Review: Defending Taylor by Miranda Kinneally

Defending TaylorWhen her senior year at her prestigious private school comes crashing down on her, Taylor is expelled in disgrace. Covering for her boyfriend, Taylor figured her powerful senator father’s reputation and influence would be enough to help her survive being caught with a backpack full of prescription medication.

Turns out she was wrong.

Now she’s home, forced to go to the Hundred Oaks High School and starting over. She’s got daily visits with her guidance counselor to make sure she’s staying away from the drugs and trying to recover from this huge hit to her goal of getting into Yale and following in the family business.

But what if the life that Taylor had planned out for herself isn’t necessarily the one she wants or needs?

Miranda Kenneally’s latest Hundred Oaks Defending Taylor novel examines this question and gives us a fascinating character study into Taylor and the people who inhabit her life. Taylor’s frustration at her family, her situation and her ex-boyfriend spill over time and again and are well explored. As with Kenneally’s other novels, the characters and situations in the novel feel completely authentic and are well realized. Taylor’s struggle to find her role on her new soccer team is well done, as is her confusion over her feelings for that one boy who broke her heart years before but has suddenly turned back up. Turns out that like Taylor, he’s harboring his own secrets from his family and the two find themselves back in each other’s orbit with feelings beginning to resurface.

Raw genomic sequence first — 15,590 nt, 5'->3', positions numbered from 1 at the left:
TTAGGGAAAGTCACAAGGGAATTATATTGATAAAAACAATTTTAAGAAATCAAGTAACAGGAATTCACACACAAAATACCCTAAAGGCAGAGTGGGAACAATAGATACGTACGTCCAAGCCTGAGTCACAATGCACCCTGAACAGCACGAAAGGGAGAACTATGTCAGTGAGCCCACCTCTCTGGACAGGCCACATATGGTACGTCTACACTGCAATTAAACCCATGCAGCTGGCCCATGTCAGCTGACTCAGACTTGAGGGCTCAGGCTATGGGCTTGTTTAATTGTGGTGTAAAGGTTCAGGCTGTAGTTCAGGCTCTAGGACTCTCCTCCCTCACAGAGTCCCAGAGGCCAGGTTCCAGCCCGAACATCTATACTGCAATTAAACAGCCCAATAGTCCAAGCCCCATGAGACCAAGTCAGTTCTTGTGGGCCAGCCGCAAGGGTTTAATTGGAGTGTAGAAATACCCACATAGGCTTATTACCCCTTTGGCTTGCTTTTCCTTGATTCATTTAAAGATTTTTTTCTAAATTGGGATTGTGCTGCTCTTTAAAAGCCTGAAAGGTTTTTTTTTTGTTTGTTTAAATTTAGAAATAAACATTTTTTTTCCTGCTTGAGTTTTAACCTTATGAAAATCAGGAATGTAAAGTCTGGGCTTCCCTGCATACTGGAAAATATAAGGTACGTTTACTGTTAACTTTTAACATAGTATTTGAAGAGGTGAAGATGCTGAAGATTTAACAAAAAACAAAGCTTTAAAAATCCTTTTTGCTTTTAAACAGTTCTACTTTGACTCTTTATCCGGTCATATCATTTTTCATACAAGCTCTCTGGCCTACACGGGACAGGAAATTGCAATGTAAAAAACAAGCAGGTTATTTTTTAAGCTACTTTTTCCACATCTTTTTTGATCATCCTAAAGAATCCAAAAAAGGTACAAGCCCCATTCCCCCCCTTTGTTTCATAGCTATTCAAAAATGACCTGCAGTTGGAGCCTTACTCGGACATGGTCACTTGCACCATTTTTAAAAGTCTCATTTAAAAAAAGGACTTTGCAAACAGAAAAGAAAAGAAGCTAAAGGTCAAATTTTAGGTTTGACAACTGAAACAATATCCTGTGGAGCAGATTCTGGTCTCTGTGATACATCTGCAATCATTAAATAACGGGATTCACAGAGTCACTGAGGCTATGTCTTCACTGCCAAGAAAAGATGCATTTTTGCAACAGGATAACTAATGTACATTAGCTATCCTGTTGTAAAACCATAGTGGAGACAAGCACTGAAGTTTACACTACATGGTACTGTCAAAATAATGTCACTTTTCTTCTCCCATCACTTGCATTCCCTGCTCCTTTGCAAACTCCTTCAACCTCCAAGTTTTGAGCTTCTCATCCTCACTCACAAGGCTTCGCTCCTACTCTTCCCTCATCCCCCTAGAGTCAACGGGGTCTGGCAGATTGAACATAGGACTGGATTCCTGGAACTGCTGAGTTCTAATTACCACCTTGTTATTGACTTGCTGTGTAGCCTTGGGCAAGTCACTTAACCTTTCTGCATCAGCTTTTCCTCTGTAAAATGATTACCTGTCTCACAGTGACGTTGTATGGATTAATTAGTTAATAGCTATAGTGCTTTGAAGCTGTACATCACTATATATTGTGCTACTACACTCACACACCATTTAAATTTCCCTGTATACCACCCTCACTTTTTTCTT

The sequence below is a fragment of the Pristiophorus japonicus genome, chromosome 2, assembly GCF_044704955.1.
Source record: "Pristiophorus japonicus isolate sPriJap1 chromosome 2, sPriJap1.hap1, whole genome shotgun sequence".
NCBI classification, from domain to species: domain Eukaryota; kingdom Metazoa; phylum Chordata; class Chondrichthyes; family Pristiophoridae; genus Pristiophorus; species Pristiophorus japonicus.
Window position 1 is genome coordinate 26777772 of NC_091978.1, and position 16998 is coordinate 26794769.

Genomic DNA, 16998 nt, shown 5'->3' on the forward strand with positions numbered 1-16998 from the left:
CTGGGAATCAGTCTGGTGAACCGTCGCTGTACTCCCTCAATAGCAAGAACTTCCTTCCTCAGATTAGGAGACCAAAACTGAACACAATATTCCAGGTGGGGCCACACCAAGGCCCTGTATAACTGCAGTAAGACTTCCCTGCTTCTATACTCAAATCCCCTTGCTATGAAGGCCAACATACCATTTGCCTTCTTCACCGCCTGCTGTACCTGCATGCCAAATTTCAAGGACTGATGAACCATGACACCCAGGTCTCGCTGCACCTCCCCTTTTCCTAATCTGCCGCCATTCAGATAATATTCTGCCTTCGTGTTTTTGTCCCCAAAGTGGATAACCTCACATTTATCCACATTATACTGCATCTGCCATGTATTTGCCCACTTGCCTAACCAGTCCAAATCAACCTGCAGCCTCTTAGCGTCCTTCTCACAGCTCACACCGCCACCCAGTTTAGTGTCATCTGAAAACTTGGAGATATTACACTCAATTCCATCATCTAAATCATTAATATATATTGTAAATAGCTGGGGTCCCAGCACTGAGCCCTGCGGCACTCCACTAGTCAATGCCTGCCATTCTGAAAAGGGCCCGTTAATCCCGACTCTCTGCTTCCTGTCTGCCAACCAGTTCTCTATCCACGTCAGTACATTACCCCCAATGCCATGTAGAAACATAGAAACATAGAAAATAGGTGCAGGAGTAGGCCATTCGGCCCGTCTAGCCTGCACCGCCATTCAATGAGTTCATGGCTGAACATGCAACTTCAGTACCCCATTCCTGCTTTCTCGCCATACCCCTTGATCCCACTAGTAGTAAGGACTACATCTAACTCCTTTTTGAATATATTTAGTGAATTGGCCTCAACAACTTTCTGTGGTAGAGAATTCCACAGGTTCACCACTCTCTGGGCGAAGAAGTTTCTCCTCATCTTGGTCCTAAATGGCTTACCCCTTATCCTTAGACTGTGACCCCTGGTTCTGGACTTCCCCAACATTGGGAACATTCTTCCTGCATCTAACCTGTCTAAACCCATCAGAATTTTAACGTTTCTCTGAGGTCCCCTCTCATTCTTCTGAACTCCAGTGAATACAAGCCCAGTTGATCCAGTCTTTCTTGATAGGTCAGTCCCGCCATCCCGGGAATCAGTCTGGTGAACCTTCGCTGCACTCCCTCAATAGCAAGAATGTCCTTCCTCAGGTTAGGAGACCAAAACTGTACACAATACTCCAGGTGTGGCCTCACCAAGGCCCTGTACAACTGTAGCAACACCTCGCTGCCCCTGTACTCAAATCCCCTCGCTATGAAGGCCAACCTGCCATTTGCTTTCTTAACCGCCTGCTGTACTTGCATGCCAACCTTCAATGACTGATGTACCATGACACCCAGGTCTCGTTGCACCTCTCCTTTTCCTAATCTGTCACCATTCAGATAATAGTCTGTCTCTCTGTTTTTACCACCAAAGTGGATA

As a resident of Middle Tennessee, I love the familiar geographic references peppered throughout Finding Taylor. But what sets Kenneally’s young adult novels apart from the field is that she’s willing to have her characters make choices that have consequences. She’s also willing to not give us the obligatory happy ending with everything wrapped up in a pretty bow at the end. The story does allow Taylor, her family and friends to grow a bit, but not everything is magically resolved by the time we get to the last page.

As with Run Annie Run, I found this novel completely captivating and readable. I will warn parents of young adult readers that the teenagers in this novel behave just like typical teens — so, yes they swear, drink and even fool around. There’s nothing here along the lines of your typical bodice ripper romance novel, but I’d say that his one is firmly in the PG-13 zone.

I received a digital ARC of this book from NetGalley in exchange for an honest review.

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